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Average full-time workweek is 47 hours, Gallup says

Posted on August 30th, 2014 at 0:51 by John Sinteur in category: News -- Write a comment

[Quote]:

Full-time American workers labor the equivalent of nearly an additional day each week, averaging 47 hours instead of the standard 40, according to Gallup poll results released Friday.

Just 42% of full-time employees work 40 hours a week, the traditional total based on five 9 a.m.-to-5 p.m. workdays, Gallup said of findings it released ahead of the Labor Day weekend.

Nearly the same percentage — 39% — say they work at least 50 hours a week. And almost one in five Americans, or 18%, said their workweek stretched 60 hours or more.

“The 40-hour workweek is widely regarded as the standard for full-time employment, and many federal employment laws — including the Affordable Care Act, or ‘Obamacare’ — use this threshold to define what a full-time employee is,” Gallup said.

“However, barely four in 10 full-time workers in the U.S. indicate they work precisely this much,” Gallup said.

Salaried employees work an average of 49 hours a week, compared with 44 hours for people paid by the hour. A quarter of salaried workers said they spend 60 or more hours a week on the job.

116 million full-time employees times 7 hours per week over the 40-hour normal = 20,300,000 40-hour jobs. So, the 116-million full-time employees in America are now doing the work of 136 million people. There are 10.5 million people unemployed.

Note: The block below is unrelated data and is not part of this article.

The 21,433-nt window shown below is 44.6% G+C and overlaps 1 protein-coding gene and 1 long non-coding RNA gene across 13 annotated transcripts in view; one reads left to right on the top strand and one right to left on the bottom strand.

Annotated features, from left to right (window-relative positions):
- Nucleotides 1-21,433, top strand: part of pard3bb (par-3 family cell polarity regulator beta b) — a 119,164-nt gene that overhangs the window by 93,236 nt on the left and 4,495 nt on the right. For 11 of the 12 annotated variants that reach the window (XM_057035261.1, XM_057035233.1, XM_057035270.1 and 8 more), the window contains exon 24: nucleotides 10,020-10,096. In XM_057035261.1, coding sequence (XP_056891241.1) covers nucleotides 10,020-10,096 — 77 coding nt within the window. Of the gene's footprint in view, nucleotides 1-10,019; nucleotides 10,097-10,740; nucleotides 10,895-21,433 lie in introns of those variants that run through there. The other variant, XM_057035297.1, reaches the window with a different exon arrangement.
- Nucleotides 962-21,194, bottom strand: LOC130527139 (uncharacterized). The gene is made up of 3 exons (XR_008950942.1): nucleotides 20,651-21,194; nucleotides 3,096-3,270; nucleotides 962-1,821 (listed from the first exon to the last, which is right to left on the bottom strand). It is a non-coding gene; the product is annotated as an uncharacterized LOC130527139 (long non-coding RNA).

Do the math.

  1. There are of course several practical issues with your implied proposal.

    Say John, do you ever work more than 40 hours a week? I suspect it’s not unheard of. How come you’re not hiring me to do the extra work?

  2. Yes, that’s part of the problem indeed. A big part, I’d say. And Dutch labor protection laws are not really helping out there. I would have to take on so many responsibilities it might bankrupt me if you had an accident that would stop you from working for, say, six months. The complexity of hiring somebody are somewhat eased if I would use a pay-rolling intermediate, but if anybody would tell me it’s easy to hire help I would laugh so hard it would hurt. I’d love to be a “job creator”, but I’d be crazy to do so without a lot of other things to protect me. As a result, I’d rather stay a single-person company.

  3. Work hard, retire early then give your job to a person who needs it.

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